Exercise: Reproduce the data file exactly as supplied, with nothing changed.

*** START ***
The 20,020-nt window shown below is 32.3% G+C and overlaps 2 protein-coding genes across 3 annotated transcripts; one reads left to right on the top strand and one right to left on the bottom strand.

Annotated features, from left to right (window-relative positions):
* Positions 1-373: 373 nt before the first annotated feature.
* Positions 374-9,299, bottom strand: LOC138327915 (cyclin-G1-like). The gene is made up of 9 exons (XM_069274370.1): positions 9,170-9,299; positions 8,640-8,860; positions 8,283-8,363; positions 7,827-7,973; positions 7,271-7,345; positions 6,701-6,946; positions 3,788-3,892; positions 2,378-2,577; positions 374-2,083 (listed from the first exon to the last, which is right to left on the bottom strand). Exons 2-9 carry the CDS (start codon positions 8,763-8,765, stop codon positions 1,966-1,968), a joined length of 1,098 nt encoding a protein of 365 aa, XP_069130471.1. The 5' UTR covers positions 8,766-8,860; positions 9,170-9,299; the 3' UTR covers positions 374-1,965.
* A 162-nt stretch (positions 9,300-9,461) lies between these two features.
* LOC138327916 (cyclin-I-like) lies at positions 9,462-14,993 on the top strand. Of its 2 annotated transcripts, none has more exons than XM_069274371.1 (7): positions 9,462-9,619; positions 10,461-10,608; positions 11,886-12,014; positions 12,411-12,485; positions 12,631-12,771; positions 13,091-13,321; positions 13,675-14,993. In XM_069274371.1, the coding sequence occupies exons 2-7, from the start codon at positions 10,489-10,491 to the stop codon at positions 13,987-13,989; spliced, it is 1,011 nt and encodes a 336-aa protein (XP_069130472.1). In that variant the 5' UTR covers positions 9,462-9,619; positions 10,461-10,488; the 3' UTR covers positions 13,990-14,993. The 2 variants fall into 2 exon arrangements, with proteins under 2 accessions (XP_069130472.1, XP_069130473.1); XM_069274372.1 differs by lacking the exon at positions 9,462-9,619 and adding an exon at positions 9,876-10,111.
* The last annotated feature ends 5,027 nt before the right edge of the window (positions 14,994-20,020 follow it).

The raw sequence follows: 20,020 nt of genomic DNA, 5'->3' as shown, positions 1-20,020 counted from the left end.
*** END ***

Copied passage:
The 20,020-nt window shown below is 32.3% G+C and overlaps 2 protein-coding genes across 3 annotated transcripts; one reads left to right on the top strand and one right to left on the bottom strand.

Annotated features, from left to right (window-relative positions):
* Positions 1-373: 373 nt before the first annotated feature.
* Positions 374-9,299, bottom strand: LOC138327915 (cyclin-G1-like). The gene is made up of 9 exons (XM_069274370.1): positions 9,170-9,299; positions 8,640-8,860; positions 8,283-8,363; positions 7,827-7,973; positions 7,271-7,345; positions 6,701-6,946; positions 3,788-3,892; positions 2,378-2,577; positions 374-2,083 (listed from the first exon to the last, which is right to left on the bottom strand). Exons 2-9 carry the CDS (start codon positions 8,763-8,765, stop codon positions 1,966-1,968), a joined length of 1,098 nt encoding a protein of 365 aa, XP_069130471.1. The 5' UTR covers positions 8,766-8,860; positions 9,170-9,299; the 3' UTR covers positions 374-1,965.
* A 162-nt stretch (positions 9,300-9,461) lies between these two features.
* LOC138327916 (cyclin-I-like) lies at positions 9,462-14,993 on the top strand. Of its 2 annotated transcripts, none has more exons than XM_069274371.1 (7): positions 9,462-9,619; positions 10,461-10,608; positions 11,886-12,014; positions 12,411-12,485; positions 12,631-12,771; positions 13,091-13,321; positions 13,675-14,993. In XM_069274371.1, the coding sequence occupies exons 2-7, from the start codon at positions 10,489-10,491 to the stop codon at positions 13,987-13,989; spliced, it is 1,011 nt and encodes a 336-aa protein (XP_069130472.1). In that variant the 5' UTR covers positions 9,462-9,619; positions 10,461-10,488; the 3' UTR covers positions 13,990-14,993. The 2 variants fall into 2 exon arrangements, with proteins under 2 accessions (XP_069130472.1, XP_069130473.1); XM_069274372.1 differs by lacking the exon at positions 9,462-9,619 and adding an exon at positions 9,876-10,111.
* The last annotated feature ends 5,027 nt before the right edge of the window (positions 14,994-20,020 follow it).

The raw sequence follows: 20,020 nt of genomic DNA, 5'->3' as shown, positions 1-20,020 counted from the left end.